In execution, the storytelling of all of this feels forced at best and clumsy at worse. Picking up towards the end of Kingdom Hearts 3, we take on the role of Sora towards the final battle of Heart. Almost immediately, Nomura is looking to clarify what exactly is happening through the scenes — we learn that Sora is participating as an out-of-body observer, able to (at a significant cost) enter other characters’ hearts and guide them to make decisions. In doing this, Nomura colors some of the stranger decisions and actions of the group, and you can hear a bit more of the inner monologues of the characters themselves.
There are times where the ReMIND DLC executes this exceptionally well. Explaining Sora’s disappearance and why Namine is… well… alive makes much more sense in this iteration. On the other hand, there are just some flat out strange directions that seemingly make no sense. For example, a scene where Lea, Ventus, and Xion explain that the whole reason they are fighting is to regain the artificial implanted friendship link that the Organization instilled them with… What? There are also more than a couple times that Kingdom Hearts 3: ReMIND insists on telepathy as a storytelling technique, for instance King Mickey talking over scenes to explain what is going to happen next.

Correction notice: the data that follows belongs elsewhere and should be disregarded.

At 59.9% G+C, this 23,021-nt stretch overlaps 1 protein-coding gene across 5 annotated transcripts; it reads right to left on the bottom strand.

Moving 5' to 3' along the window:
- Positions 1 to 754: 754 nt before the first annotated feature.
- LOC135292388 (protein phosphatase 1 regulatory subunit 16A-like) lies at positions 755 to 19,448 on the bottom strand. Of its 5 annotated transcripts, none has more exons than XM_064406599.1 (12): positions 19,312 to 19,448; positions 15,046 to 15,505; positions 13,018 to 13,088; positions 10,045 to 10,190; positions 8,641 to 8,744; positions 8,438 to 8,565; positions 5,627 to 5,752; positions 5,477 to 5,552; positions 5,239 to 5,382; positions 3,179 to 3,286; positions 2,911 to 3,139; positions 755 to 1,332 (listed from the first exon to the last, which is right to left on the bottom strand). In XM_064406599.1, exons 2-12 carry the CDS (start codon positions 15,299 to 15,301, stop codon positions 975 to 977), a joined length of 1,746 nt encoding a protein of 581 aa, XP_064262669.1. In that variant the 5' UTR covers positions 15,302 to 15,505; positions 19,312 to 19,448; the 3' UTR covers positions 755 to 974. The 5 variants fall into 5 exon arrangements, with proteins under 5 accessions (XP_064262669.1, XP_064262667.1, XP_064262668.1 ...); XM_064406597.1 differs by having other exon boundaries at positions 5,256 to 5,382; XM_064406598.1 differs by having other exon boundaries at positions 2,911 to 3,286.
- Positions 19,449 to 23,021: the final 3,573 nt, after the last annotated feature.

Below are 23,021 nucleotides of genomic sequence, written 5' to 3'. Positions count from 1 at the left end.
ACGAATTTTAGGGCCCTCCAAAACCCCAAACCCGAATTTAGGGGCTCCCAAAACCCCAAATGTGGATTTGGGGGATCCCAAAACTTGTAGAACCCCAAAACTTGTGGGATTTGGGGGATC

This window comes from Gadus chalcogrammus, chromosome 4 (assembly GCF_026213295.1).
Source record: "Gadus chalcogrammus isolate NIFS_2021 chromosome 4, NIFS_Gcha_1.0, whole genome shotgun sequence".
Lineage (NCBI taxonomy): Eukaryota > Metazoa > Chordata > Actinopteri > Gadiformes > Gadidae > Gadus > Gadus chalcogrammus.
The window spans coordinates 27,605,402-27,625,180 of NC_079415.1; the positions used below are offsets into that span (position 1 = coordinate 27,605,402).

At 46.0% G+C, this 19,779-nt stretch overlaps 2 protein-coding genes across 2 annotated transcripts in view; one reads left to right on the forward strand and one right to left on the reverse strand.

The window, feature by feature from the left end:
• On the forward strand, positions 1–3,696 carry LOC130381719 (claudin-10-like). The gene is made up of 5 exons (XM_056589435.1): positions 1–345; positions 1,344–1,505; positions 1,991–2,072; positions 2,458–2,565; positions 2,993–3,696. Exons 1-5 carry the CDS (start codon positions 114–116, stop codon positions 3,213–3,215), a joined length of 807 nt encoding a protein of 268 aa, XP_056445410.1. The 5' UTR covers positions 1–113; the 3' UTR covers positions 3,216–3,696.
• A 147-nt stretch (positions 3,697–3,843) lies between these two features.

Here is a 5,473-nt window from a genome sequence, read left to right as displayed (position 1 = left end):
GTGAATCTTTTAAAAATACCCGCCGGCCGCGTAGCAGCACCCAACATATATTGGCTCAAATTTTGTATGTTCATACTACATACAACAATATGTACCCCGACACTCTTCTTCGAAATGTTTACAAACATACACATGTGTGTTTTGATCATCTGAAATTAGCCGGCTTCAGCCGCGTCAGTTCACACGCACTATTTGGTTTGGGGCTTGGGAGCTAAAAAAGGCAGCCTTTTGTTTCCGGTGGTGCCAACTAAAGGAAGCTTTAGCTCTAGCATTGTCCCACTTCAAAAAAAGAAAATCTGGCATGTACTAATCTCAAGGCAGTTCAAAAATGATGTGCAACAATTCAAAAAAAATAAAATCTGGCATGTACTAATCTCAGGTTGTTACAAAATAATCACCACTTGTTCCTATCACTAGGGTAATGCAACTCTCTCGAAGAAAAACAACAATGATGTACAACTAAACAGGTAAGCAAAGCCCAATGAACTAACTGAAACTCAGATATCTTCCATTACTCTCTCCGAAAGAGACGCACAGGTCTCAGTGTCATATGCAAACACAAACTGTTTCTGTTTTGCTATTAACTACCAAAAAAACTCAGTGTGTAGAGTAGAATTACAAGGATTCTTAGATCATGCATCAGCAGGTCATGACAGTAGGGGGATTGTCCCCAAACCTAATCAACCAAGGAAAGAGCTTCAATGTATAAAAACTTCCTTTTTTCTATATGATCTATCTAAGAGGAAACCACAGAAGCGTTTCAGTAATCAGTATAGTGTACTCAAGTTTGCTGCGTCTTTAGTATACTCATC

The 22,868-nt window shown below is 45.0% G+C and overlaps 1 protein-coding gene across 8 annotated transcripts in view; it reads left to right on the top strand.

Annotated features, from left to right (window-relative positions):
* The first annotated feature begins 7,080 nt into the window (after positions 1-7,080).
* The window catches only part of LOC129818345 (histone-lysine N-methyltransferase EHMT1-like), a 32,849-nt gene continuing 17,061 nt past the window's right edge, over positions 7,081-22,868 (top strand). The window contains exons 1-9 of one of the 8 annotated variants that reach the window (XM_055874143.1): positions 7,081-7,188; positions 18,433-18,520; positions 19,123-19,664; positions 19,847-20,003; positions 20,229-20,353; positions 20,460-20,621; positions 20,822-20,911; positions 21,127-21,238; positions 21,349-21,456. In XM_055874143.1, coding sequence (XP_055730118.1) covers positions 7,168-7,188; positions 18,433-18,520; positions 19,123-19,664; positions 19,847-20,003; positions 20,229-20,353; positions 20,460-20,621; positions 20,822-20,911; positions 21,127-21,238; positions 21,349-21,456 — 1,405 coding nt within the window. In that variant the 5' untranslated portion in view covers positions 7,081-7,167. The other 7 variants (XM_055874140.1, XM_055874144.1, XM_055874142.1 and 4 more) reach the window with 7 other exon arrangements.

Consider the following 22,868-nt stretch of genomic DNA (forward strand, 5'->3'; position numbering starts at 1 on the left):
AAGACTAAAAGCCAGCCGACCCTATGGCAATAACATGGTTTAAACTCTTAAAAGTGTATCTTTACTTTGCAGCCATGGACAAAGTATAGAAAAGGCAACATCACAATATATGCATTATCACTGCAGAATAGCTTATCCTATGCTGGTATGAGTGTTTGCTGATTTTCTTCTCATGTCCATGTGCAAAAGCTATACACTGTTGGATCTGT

Even for Kingdom Hearts, a lot of these feel like weird creative decisions to rewrite the past. And it ignores a more fundamental point — if people didn’t like the ending of Kingdom Hearts 3, it wasn’t because it was confusing. Many people just don’t like how the series wrapped up, and you can’t fix that by filling in or explaining the blanks.
Following the roughly five hours of story content in the ReMIND DLC, players can pick up from the end of the game in the search for Sora. The included Limitcut episodes are the difficult challenge that many fans of the series have been asking for. With 13 different boss fights awaiting you, I’m not afraid to admit I had to go back in Critical Mode to grind an extra few levels. This mode is mostly going to appeal to the more hardcore scene of the Kingdom Hearts community, and not too many others. It may not be Sephiroth level difficulty, but the challenge may be well above the abilities of even seasoned Kingdom Hearts 3 gamers — especially if you have gotten used to the more casual difficulty.